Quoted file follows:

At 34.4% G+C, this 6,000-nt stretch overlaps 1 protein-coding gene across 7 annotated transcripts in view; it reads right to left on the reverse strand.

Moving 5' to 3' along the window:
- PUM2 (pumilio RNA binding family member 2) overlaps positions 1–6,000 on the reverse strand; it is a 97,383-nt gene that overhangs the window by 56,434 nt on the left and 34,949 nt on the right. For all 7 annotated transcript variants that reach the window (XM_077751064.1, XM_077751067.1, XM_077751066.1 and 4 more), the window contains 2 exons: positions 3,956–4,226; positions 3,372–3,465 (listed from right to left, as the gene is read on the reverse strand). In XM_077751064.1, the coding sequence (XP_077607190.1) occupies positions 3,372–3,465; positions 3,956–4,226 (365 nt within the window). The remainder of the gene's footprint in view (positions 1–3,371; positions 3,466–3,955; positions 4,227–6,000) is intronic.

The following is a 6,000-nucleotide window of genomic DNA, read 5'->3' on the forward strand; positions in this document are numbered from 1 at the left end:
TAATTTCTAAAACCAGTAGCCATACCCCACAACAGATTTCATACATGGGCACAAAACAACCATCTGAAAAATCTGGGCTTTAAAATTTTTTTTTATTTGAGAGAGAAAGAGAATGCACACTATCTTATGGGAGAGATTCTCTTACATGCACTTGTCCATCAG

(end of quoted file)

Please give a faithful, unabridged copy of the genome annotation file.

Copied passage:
At 34.4% G+C, this 6,000-nt stretch overlaps 1 protein-coding gene across 7 annotated transcripts in view; it reads right to left on the reverse strand.

Moving 5' to 3' along the window:
- PUM2 (pumilio RNA binding family member 2) overlaps positions 1–6,000 on the reverse strand; it is a 97,383-nt gene that overhangs the window by 56,434 nt on the left and 34,949 nt on the right. For all 7 annotated transcript variants that reach the window (XM_077751064.1, XM_077751067.1, XM_077751066.1 and 4 more), the window contains 2 exons: positions 3,956–4,226; positions 3,372–3,465 (listed from right to left, as the gene is read on the reverse strand). In XM_077751064.1, the coding sequence (XP_077607190.1) occupies positions 3,372–3,465; positions 3,956–4,226 (365 nt within the window). The remainder of the gene's footprint in view (positions 1–3,371; positions 3,466–3,955; positions 4,227–6,000) is intronic.

The following is a 6,000-nucleotide window of genomic DNA, read 5'->3' on the forward strand; positions in this document are numbered from 1 at the left end:
TAATTTCTAAAACCAGTAGCCATACCCCACAACAGATTTCATACATGGGCACAAAACAACCATCTGAAAAATCTGGGCTTTAAAATTTTTTTTTATTTGAGAGAGAAAGAGAATGCACACTATCTTATGGGAGAGATTCTCTTACATGCACTTGTCCATCAG